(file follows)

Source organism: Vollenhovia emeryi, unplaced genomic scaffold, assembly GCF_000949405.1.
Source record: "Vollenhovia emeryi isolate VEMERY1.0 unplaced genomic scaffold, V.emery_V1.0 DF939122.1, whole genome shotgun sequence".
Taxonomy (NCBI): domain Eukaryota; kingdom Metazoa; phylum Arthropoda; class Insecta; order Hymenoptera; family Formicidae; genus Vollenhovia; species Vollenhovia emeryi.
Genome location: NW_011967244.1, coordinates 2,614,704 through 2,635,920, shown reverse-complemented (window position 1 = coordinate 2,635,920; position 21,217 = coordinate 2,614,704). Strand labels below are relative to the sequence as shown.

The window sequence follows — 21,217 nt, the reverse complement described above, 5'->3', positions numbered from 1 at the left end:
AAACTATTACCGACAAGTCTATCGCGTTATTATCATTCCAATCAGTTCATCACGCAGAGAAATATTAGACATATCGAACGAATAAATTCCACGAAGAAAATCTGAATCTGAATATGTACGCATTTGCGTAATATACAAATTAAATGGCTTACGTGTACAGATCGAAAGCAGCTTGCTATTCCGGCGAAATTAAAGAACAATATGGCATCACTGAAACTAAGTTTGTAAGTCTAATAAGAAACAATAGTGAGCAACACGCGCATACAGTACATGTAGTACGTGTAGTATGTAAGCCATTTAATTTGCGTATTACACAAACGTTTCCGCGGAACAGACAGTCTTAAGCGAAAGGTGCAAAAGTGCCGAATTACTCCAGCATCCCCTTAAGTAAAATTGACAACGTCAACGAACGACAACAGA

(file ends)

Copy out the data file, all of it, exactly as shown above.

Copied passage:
Source organism: Vollenhovia emeryi, unplaced genomic scaffold, assembly GCF_000949405.1.
Source record: "Vollenhovia emeryi isolate VEMERY1.0 unplaced genomic scaffold, V.emery_V1.0 DF939122.1, whole genome shotgun sequence".
Taxonomy (NCBI): domain Eukaryota; kingdom Metazoa; phylum Arthropoda; class Insecta; order Hymenoptera; family Formicidae; genus Vollenhovia; species Vollenhovia emeryi.
Genome location: NW_011967244.1, coordinates 2,614,704 through 2,635,920, shown reverse-complemented (window position 1 = coordinate 2,635,920; position 21,217 = coordinate 2,614,704). Strand labels below are relative to the sequence as shown.

The window sequence follows — 21,217 nt, the reverse complement described above, 5'->3', positions numbered from 1 at the left end:
AAACTATTACCGACAAGTCTATCGCGTTATTATCATTCCAATCAGTTCATCACGCAGAGAAATATTAGACATATCGAACGAATAAATTCCACGAAGAAAATCTGAATCTGAATATGTACGCATTTGCGTAATATACAAATTAAATGGCTTACGTGTACAGATCGAAAGCAGCTTGCTATTCCGGCGAAATTAAAGAACAATATGGCATCACTGAAACTAAGTTTGTAAGTCTAATAAGAAACAATAGTGAGCAACACGCGCATACAGTACATGTAGTACGTGTAGTATGTAAGCCATTTAATTTGCGTATTACACAAACGTTTCCGCGGAACAGACAGTCTTAAGCGAAAGGTGCAAAAGTGCCGAATTACTCCAGCATCCCCTTAAGTAAAATTGACAACGTCAACGAACGACAACAGA